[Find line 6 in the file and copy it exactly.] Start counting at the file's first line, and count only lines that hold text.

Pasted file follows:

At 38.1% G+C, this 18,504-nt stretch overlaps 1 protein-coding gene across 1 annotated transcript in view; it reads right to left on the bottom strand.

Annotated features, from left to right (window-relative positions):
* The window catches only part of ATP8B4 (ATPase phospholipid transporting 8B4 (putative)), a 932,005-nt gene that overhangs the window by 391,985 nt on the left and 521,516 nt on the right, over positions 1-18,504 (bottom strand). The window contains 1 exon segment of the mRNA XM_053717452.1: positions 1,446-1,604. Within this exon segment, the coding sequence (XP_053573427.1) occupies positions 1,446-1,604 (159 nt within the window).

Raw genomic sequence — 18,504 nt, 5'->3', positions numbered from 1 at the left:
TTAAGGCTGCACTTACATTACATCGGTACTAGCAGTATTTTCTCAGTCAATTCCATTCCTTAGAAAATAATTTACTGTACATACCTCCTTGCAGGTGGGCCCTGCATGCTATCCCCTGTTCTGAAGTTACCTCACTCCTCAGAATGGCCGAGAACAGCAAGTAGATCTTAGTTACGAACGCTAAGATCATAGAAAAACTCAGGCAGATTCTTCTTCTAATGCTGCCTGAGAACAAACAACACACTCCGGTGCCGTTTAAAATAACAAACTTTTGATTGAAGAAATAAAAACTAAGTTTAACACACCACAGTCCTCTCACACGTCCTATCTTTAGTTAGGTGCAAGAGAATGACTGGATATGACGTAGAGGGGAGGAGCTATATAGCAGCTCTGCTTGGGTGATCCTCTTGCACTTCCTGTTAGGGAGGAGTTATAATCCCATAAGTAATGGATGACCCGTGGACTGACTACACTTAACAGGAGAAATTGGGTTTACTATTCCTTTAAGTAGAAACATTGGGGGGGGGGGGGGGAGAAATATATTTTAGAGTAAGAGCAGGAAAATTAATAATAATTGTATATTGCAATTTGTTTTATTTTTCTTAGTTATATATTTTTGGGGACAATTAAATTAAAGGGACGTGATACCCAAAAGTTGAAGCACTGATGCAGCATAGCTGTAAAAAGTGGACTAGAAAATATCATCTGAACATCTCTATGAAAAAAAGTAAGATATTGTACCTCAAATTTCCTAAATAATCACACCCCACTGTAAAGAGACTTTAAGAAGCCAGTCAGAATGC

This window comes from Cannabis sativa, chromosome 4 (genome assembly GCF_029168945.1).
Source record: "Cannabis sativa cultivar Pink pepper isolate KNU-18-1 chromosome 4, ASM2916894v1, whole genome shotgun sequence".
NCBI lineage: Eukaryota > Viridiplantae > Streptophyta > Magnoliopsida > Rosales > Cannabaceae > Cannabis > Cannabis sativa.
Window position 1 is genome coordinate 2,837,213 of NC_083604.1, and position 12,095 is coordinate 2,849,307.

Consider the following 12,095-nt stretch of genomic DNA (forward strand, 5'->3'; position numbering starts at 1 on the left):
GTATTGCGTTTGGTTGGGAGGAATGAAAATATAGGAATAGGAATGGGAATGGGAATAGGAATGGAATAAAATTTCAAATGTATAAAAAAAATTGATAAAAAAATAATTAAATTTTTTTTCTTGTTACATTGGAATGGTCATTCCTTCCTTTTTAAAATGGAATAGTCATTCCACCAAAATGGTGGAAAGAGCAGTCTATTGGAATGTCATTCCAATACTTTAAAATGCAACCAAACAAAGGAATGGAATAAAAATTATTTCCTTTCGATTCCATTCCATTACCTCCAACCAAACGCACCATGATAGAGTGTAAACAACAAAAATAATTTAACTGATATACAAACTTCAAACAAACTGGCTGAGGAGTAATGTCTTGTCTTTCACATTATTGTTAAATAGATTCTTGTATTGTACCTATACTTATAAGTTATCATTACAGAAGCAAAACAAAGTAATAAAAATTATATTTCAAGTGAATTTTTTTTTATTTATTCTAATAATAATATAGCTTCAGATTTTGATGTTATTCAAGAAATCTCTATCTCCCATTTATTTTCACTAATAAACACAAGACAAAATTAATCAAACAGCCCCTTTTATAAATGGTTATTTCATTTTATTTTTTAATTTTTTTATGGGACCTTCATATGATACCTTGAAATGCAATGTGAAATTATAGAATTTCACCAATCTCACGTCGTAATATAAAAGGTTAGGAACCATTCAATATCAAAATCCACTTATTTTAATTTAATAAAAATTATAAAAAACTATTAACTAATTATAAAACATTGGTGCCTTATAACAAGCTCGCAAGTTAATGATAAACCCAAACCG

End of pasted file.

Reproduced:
This window comes from Cannabis sativa, chromosome 4 (genome assembly GCF_029168945.1).